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1944 Discovered and arrested
Nederland, Bergeijk. Gliders in lucht met molen op voorgrond.© Imperial War Museum

Hélène Egger - ‘The end of the war was in sight’

‘The end of the war was in sight. Around Vorstenbosch and especially Veghel, there was heavy fighting. I wasn’t afraid of anything because I wasn’t alone anymore. More and more people stayed at the house. People who had fled from the fighting. It didn’t matter to ‘my family’ everyone was welcome. At one time there were twenty five people living on the small farm. After the liberation of the south in September 1944, I was allowed to go to school with the other children. Mother Betje made a suit for me from an old blanket which she had dyed. Underneath I wore a blouse made from parachute silk. On my head I wore a beret and I wore real clogs. I was queen in my new outfit. I was one of them. I was a member of the family.

I had become used to country habits – chickens had their necks pulled and dead pigs were hung up on ladders – and began to love my surroundings. It was as if I had always lived there.

On 5 May 1945 the west of the country was liberated. Grandfather and grandmother will also have been liberated now, I thought when I heard the news. I didn’t think anymore about it. One thing was certain: I didn’t want anything else to change in my life. I wanted to stay in Vorstenbosch forever with my new family and friend Jo.’


Source: Extract from Ik ben er nog. Het verhaal van mijn moeder Hélène Egger. In cooperation with the author Debby Petter and Uitgeverij Thomas Rap.

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On 4 May 1945 the German army in Western Europe – and also in the Netherlands – surrenders to the Allies. All fighting ceases on 5 May. The capitulation in the Netherlands is signed on 5 May and this day is known as Liberation Day. In the following days British and Canadian troops enter the western region of the country. The southern region of the country; Brabant, Limburg and Zeeland had already been liberated in the last months of 1944 and the eastern and northern parts since March 1945.

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1938 Many Jewish refugees after Kristallnacht

Many Jewish refugees flee to the Netherlands after Kristallnacht. Princess Juliana also feels connected to the Jewish community. But while more attention is drawn to the admittance of more Jews, NSB members threaten more intervention.

1940 Amsterdam occupied

Nothing changes too much for the Frank family in the beginning. Opekta moves to the Prinsengracht. During air raids bombs cause death and injury in Amsterdam.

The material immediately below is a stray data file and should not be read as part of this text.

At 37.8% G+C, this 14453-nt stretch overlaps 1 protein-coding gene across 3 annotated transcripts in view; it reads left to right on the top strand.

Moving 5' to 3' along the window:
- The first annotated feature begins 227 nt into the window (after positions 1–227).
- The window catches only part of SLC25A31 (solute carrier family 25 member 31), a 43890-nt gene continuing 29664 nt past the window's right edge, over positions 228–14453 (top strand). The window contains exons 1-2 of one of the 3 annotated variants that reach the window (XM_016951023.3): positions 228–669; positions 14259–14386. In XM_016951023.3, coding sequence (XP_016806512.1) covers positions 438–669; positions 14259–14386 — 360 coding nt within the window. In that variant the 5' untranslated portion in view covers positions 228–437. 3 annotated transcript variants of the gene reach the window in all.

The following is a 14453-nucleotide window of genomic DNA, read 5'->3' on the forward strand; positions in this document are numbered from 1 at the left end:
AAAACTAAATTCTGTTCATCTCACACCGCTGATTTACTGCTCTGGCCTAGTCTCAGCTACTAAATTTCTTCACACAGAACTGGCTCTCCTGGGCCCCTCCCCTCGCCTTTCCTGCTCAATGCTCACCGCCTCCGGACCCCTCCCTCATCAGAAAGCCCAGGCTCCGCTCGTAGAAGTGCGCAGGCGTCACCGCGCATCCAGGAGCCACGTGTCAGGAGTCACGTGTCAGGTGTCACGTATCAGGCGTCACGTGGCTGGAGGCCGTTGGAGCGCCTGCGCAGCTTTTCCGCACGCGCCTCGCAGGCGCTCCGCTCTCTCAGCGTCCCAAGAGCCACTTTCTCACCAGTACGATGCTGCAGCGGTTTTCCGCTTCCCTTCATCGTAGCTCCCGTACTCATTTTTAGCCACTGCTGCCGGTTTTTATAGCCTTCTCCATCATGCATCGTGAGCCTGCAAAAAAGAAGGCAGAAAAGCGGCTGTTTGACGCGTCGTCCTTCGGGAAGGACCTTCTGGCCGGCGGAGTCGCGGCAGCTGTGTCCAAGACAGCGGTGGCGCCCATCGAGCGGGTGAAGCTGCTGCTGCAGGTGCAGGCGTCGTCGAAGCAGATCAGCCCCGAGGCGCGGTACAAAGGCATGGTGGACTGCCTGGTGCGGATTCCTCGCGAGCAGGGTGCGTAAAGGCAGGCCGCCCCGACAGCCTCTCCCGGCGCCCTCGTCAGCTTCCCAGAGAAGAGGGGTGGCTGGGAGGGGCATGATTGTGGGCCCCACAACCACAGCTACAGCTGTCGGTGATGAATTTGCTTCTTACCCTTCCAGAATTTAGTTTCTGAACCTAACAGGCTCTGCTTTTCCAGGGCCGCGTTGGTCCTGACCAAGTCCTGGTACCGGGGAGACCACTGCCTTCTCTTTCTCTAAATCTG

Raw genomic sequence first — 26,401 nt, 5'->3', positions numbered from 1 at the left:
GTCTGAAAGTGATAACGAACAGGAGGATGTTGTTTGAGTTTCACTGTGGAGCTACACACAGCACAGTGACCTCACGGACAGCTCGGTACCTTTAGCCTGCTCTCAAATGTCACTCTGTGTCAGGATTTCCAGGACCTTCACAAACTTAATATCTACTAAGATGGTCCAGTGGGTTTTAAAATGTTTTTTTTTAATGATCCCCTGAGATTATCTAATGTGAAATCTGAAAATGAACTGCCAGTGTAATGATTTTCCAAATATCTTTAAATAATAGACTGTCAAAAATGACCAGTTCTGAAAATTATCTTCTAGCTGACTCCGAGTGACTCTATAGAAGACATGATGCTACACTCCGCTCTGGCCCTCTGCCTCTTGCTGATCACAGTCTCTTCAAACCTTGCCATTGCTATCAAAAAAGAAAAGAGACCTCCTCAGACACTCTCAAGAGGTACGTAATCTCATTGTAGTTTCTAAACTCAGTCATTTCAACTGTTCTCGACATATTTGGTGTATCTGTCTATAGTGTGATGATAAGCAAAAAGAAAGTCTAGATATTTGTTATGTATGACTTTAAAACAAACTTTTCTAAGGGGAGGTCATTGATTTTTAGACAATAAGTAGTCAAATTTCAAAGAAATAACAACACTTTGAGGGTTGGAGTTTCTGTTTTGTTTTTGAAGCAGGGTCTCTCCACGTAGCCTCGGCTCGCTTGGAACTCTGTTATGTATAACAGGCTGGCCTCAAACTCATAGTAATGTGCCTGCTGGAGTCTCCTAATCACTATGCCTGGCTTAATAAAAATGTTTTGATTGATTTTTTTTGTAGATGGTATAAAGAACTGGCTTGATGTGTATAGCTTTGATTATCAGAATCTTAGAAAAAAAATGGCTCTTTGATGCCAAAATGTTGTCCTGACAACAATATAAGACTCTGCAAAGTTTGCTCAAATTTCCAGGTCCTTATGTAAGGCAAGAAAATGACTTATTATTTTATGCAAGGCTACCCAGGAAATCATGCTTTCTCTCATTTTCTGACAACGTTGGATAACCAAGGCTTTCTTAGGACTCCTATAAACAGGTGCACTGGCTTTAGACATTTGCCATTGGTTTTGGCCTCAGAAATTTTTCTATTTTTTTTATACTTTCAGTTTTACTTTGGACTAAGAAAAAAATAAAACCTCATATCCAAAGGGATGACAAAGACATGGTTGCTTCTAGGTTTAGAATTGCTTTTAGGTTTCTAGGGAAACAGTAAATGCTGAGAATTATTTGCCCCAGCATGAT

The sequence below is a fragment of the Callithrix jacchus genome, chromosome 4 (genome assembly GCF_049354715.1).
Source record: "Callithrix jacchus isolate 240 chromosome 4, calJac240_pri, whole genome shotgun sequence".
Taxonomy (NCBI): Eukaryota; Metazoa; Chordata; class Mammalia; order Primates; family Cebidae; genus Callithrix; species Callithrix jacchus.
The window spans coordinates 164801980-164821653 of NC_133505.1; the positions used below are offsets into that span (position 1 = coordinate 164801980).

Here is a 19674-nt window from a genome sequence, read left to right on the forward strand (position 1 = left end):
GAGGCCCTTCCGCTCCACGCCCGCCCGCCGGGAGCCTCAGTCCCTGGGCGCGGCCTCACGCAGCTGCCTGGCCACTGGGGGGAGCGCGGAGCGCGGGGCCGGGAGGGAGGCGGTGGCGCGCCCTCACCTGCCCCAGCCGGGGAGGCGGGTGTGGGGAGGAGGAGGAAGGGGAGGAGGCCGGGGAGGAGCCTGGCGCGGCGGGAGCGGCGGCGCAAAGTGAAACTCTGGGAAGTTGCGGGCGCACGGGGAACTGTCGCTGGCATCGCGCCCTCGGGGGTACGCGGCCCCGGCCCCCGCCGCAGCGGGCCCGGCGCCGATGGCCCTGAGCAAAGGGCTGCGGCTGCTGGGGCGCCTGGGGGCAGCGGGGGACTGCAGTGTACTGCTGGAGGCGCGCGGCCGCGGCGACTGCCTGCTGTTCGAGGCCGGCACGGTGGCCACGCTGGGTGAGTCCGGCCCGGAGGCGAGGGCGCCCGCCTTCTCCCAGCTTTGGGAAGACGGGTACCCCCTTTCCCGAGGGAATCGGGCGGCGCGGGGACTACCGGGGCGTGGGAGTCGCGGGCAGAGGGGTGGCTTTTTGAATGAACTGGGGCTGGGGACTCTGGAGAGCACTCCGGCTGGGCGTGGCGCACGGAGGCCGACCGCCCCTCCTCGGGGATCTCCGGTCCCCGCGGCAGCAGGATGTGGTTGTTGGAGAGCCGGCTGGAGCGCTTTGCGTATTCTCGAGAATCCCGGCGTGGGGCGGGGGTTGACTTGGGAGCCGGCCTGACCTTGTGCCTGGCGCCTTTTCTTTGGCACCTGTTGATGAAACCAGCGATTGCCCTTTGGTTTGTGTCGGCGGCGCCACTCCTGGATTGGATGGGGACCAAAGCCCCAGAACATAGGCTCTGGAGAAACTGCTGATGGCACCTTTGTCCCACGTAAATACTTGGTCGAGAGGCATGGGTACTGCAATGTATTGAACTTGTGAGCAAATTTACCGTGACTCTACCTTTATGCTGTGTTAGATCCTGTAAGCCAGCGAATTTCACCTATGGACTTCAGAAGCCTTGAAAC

1940  Amsterdam occupied

1941 Jews allowed to do and less

It starts with a cinema ban but rapidly Jews are banned from virtually all public places. Jewish children must attend separate schools. This also applies to Anne and Margot Frank.

1941  Jews allowed to do and less

1942 It becomes more dangerous for Jews

On her thirteenth birthday Anne Frank receives a diary. A few days later she writes about the situation in Amsterdam. The introduction of the Jewish star and the raids. In July the Frank family goes into hiding.

1942  It becomes more dangerous for Jews

1943 Deportations and attacks

While the Frank family is in hiding thousands of Jews are deported from Amsterdam. The resistance tries to hinder the deportations by attacks including one on the Public Registry. It doesn’t stop them.

1943  Deportations and attacks

1944 Discovered and arrested

On 4 August the people in hiding in the secret annex are discovered and arrested. From Westerbork they are taken to Auschwitz. When the Allies land in the south of the Netherlands there is hope that the country will be liberated. German soldiers and NSB members flee the country after Dolle Dinsdag (‘Mad Tuesday’).

1944  Discovered and arrested

1945 Joy and sadness

A celebration at the Dam on 7 May is ruined when people are killed after German soldiers shoot at the crowd. On 8 May Amsterdam is officially liberated. Otto Frank returns. He knows that Edith is dead. He only hears later that his two daughters have not survived.

1945  Joy and sadness

1946 Slowly the threads are picked up again

On 3 May 1946 the first official commemoration for those who died during the war is held. Anne Frank’s diary is published on 25 June 1947. Life in Amsterdam slowly gets back to normal. Of the 70,000 Jews who lived in the city in 1940 only 10,000 have survived the war.

1950 Lasting memory

Even five years after the liberation the reverberations from the war are still clearly noticeable. The Jewish community thanks Amsterdam for the help given to Jews with a monument.

1950  Lasting memory
  • 1950
  • To those who protected the Dutch Jews during the years of the occupation. Protected by your love. Encouraged by your resistance. Mourning with you.

    Part of the citation on the monument ‘Jewish Gratitude’
  • picture:Once a year, two minutes silence

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